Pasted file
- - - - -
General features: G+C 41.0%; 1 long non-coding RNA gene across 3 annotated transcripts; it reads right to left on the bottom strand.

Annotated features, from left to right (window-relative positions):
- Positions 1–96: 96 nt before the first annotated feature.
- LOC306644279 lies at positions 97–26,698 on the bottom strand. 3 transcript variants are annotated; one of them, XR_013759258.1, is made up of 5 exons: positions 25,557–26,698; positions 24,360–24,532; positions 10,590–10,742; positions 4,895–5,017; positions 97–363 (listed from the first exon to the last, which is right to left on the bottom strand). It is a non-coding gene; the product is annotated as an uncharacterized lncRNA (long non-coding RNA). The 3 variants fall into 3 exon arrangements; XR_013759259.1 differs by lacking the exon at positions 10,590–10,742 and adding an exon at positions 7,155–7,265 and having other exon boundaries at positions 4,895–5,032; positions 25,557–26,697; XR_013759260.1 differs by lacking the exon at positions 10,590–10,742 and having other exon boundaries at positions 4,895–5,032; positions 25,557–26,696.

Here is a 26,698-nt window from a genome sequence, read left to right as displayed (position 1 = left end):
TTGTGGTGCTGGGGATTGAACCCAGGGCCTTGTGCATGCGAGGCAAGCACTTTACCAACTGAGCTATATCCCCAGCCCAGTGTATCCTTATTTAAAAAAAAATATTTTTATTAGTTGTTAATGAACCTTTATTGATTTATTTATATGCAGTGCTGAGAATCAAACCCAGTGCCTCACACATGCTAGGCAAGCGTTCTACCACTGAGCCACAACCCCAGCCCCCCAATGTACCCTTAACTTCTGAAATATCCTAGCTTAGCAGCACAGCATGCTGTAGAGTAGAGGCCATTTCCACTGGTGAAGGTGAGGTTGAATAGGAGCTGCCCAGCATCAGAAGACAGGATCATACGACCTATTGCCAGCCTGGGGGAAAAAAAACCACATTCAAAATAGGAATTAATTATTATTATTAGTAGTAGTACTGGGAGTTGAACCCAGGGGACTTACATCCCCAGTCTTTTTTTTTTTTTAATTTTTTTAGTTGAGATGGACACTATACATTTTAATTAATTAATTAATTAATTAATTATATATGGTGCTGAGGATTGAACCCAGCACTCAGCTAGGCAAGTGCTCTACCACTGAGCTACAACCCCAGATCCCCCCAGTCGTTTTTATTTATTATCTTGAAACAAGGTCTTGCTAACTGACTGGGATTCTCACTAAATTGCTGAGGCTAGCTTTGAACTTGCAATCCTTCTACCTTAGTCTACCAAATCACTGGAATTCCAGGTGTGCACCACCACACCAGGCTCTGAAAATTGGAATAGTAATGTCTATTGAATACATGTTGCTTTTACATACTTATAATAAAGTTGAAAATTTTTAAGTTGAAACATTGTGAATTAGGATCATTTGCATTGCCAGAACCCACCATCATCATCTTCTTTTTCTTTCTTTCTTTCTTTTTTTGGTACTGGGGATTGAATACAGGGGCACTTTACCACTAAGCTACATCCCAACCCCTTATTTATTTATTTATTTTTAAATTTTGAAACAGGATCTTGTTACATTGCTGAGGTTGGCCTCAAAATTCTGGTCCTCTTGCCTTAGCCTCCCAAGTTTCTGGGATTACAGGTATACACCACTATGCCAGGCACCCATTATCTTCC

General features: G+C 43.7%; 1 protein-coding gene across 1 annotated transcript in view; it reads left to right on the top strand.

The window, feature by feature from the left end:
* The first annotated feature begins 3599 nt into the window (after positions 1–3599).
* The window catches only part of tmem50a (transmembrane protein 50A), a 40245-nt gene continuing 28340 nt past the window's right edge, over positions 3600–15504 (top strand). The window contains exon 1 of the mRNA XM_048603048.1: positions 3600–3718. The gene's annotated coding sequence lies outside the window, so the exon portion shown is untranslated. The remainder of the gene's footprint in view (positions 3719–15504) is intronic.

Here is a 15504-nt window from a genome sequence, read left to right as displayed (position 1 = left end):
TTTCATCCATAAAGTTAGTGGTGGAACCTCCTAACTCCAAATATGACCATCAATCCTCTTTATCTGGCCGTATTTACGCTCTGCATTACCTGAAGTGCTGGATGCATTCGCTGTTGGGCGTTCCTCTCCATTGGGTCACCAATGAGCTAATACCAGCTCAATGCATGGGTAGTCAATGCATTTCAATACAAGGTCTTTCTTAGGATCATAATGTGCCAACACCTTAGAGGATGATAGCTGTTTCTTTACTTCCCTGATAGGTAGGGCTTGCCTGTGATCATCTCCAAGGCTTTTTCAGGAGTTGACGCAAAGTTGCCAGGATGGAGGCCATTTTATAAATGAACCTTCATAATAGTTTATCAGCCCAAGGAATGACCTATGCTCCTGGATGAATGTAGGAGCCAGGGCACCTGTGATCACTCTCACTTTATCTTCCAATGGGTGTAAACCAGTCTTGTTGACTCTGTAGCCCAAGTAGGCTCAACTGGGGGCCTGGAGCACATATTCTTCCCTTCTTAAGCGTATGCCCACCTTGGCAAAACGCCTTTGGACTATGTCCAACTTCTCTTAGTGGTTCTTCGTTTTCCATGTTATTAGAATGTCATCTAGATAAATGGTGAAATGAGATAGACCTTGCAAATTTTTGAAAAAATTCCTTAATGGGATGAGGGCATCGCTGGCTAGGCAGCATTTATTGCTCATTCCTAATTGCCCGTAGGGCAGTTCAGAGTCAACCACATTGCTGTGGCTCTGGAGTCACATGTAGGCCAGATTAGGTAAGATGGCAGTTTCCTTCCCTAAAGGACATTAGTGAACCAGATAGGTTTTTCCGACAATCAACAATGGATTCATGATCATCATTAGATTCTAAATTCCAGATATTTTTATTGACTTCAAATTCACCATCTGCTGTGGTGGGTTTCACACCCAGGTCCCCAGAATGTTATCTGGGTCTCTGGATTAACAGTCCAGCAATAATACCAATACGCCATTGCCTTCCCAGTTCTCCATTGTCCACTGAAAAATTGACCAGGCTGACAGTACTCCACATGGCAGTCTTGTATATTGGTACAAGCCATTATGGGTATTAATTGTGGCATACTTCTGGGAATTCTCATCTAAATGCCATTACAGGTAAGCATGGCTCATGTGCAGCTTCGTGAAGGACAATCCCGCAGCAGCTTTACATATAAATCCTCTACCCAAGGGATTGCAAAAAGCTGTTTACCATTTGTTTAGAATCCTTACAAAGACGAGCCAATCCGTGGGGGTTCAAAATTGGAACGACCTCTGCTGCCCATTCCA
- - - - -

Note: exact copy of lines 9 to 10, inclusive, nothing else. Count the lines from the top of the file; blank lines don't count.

* The first annotated feature begins 3599 nt into the window (after positions 1–3599).
* The window catches only part of tmem50a (transmembrane protein 50A), a 40245-nt gene continuing 28340 nt past the window's right edge, over positions 3600–15504 (top strand). The window contains exon 1 of the mRNA XM_048603048.1: positions 3600–3718. The gene's annotated coding sequence lies outside the window, so the exon portion shown is untranslated. The remainder of the gene's footprint in view (positions 3719–15504) is intronic.